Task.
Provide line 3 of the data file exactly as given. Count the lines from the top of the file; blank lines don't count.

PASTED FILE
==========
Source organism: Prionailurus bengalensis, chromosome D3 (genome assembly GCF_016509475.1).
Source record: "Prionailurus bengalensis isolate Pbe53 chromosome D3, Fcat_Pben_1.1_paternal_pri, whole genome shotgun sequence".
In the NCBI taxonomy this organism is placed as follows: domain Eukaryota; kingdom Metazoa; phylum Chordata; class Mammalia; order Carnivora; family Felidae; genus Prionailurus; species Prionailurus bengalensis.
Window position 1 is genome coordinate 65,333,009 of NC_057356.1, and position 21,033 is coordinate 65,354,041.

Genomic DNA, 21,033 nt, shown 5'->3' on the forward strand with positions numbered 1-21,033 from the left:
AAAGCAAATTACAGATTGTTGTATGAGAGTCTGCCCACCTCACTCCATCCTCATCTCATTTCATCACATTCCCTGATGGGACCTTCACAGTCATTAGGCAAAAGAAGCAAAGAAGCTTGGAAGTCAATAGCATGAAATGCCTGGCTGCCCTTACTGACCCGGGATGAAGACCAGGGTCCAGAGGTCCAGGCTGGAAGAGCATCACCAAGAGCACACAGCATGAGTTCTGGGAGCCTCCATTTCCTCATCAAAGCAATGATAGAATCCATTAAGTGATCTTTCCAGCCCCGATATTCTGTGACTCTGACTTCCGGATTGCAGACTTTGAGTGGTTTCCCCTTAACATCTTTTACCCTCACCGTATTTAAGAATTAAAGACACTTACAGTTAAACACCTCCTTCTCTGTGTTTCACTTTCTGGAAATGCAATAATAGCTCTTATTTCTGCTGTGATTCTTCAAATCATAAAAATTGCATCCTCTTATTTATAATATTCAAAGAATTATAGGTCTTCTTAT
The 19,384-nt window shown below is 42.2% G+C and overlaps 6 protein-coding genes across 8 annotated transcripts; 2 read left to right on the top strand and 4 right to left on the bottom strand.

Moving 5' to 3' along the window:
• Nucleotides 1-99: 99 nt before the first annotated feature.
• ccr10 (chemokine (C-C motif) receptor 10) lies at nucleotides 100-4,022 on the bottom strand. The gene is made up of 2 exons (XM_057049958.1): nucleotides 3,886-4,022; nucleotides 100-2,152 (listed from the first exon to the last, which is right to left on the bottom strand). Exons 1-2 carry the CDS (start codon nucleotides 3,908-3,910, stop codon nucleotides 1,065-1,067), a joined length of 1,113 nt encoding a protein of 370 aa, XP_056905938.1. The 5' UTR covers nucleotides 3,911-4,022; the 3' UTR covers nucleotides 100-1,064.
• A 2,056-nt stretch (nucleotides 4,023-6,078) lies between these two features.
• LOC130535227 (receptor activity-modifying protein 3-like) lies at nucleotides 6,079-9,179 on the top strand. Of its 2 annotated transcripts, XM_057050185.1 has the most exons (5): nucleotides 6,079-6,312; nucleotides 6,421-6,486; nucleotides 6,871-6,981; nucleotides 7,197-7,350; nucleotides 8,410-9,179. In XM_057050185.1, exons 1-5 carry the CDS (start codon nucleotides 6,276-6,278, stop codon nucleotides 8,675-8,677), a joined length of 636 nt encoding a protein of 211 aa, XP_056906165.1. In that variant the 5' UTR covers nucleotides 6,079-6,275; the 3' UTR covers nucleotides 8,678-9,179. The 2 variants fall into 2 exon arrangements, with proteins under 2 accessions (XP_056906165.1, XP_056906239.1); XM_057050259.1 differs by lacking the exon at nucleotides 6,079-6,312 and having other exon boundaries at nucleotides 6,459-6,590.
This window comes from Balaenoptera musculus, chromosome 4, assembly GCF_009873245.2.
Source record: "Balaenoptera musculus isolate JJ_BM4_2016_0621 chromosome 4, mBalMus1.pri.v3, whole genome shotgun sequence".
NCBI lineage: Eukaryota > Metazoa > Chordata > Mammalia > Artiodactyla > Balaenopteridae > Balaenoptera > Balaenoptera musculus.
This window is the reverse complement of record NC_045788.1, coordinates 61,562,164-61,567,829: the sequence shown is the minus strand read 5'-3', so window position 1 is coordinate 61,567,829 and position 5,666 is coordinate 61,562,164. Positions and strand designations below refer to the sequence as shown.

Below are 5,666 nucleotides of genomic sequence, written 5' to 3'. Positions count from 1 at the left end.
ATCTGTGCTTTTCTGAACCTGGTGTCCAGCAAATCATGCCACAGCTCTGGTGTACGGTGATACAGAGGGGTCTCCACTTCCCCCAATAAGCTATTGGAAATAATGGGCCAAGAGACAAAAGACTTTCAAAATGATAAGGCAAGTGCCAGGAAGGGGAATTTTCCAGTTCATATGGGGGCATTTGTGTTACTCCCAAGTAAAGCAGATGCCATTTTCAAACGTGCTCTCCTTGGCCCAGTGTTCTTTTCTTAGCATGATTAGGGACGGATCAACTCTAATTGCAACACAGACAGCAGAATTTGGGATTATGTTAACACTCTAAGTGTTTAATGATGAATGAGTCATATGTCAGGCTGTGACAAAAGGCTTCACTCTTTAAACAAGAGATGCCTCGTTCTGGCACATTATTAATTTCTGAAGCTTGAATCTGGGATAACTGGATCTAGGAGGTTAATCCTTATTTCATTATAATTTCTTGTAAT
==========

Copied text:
In the NCBI taxonomy this organism is placed as follows: domain Eukaryota; kingdom Metazoa; phylum Chordata; class Mammalia; order Carnivora; family Felidae; genus Prionailurus; species Prionailurus bengalensis.